THE BLOOD BROTHERS with PLOT TO BLOW UP THE EIFFEL TOWER and BIG BUSINESS at the Mod Club (722 College), Wednesday (May 18), $13.50. 416-588-4663. Rating: NNNNN
My throat hurts just listening to the Blood Brothers.
They do have four of the best lungs on the planet. Cue up their latest effort, Crimes (V2), and within seconds of the opening cymbal crashes and lurching low-end thud you can feel the hairs in your ears collapsing from the wallop of Johnny Whitney's high-pitched, blistering howls. Along with co-shouter Jordan Blilie's, Whitney's raw, penetrative vocal assault gives the Seattle quintet's high-impact rock its visceral drive.
I'm wondering how the Brothers vocal team keep from shredding their larynxes to shit.
"The only time screaming gets hard is when I'm, like, sick as a dog with a throat and chest cold," laughs Blilie, who's strikingly sweet and soft-spoken offstage, although our conversation is marred by weird bursts of pseudo-punk distortion. Apparently, you don't get great cellphone reception when you're riding in a van through the Arizona desert.
"Johnny does vocal warm-ups before we play, when he can find a place that's private enough, but I'm not really into that. And we try not to drink when we have shows, but I'll have a couple shots of whiskey before we play. To help my voice, I mean," he adds sheepishly. "Seriously! It's really good for singing."
If vocal warm-ups and moderate Jameson consumption don't sound like your idea of a hardcore screamo crew, then you're bang-on. The Blood Brothers may have started flailing with the messy grindcore of 2000's This Adultery Is Ripe, and hit their extreme banshee peak with 2003's Ross Robinson-produced Burn Piano Island, Burn, but they've evolved into something else entirely.
On Crimes, they manage to balance primal caterwauling and savage aggression with adroit moments of low-key counterpoint, intricate electronic enhancements and delicate, almost baroque melodies.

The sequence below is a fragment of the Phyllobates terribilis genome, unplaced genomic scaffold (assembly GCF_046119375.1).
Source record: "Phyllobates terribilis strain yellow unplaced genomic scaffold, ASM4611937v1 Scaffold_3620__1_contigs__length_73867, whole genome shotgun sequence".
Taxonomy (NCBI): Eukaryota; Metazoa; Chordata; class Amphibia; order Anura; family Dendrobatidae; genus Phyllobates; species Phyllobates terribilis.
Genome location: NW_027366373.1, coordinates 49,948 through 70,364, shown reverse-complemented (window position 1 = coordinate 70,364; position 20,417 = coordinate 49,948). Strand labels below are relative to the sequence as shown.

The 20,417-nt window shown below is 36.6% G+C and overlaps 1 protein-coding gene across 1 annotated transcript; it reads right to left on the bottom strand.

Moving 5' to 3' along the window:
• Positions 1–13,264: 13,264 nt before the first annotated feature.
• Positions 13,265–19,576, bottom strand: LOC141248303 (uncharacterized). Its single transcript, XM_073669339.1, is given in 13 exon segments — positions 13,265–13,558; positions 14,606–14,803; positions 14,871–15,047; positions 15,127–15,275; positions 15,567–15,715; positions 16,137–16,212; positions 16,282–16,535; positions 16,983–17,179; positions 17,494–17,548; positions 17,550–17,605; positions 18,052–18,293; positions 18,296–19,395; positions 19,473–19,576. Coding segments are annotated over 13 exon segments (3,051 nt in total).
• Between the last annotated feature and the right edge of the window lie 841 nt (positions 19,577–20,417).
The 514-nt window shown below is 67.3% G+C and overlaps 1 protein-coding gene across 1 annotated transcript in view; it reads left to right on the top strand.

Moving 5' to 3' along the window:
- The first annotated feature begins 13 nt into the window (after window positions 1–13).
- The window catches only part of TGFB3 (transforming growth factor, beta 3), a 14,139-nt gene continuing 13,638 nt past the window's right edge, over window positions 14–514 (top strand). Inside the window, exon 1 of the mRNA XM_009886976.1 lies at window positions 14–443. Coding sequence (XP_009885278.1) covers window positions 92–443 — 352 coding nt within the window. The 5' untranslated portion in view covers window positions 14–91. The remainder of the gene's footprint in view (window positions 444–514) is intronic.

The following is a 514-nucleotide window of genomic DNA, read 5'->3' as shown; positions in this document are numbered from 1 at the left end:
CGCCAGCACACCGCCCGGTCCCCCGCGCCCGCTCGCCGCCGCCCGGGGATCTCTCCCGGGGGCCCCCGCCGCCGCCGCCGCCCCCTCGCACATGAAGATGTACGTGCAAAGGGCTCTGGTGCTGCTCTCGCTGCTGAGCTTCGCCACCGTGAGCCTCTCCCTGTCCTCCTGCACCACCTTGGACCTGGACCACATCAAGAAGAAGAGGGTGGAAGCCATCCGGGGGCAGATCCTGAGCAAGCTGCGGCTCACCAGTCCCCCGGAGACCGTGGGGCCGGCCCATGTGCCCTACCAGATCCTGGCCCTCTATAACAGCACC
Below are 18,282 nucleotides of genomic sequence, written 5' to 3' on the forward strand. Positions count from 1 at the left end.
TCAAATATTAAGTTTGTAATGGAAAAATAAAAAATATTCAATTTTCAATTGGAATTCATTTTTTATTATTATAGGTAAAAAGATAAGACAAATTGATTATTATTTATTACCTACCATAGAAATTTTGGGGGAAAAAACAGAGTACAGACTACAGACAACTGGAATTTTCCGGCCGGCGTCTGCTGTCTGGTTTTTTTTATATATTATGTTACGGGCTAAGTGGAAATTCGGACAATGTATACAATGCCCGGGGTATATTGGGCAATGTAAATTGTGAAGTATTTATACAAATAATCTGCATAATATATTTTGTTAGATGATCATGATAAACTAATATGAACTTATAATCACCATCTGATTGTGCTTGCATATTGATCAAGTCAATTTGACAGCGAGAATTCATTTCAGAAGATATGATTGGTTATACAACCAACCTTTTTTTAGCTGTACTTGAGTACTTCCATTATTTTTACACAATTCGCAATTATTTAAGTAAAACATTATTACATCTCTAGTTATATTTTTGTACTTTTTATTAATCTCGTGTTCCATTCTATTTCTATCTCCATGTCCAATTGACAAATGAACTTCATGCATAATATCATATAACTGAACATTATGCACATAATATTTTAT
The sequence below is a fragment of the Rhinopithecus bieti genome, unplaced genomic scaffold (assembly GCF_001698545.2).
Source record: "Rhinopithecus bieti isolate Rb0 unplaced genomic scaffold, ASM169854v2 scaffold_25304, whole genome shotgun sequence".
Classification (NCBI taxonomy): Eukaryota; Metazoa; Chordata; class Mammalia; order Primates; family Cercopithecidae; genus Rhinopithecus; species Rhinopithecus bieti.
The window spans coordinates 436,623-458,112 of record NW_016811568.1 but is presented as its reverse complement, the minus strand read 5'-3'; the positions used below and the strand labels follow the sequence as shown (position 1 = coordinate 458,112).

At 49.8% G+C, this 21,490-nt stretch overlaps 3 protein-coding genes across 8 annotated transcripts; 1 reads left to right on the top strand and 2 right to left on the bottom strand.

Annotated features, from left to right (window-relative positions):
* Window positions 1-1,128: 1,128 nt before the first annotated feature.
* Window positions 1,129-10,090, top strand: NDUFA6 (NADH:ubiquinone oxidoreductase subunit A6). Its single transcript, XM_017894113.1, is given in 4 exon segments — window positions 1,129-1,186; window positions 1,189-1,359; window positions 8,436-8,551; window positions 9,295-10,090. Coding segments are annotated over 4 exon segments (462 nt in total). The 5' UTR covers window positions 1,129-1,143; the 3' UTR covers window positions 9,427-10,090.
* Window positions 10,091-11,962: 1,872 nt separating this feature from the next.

Take a song like the fabulously titled Love Rhymes With Hideous Car Wreck, which opens with a chiming, wiry post-punk hook and Blilie's lump-throated crooning while Whitney chirps in falsetto like a demented Supreme before exploding into a feverish metal shriek on the epic bridge. Or Live At The Apocalypse Cabaret, with its saloon piano plinking and cabaret-tinged call-and-response, which sounds like a lusty cockfight between AC/DC and Hot Hot Heat circa the Knock Knock Knock EP.
Typical screamo? I don't think so.
"Screamo is just wack - it's the worst of all worlds," groans Blilie. "We feel more of a kinship to people like the Liars or Pretty Girls Make Graves or the Yeah Yeah Yeahs than to any of the bands people usually lump us in with. And even when we were, like, 15 or 16 and listening to hardcore, we never felt part of all that macho posturing.
"We were more into stuff like Behead the Prophet, this group out of Olympia who were really aggressive but also the furthest thing from that macho, stereotypical bullshit you can imagine. They had a flamboyant singer who was totally out there, and a 70-year-old playing violin with them. It was something we could immediately identify with and hold onto, cuz we were so alienated from the hostility of male hardcore."
Between their distaste for archetypal aggro bombast and the fact that most of the members look like scrawny art-school dropouts, the Blood Brothers have endured their share of "faggot" catcalls from hardcore hecklers, but Blilie and his bandmates couldn't care less.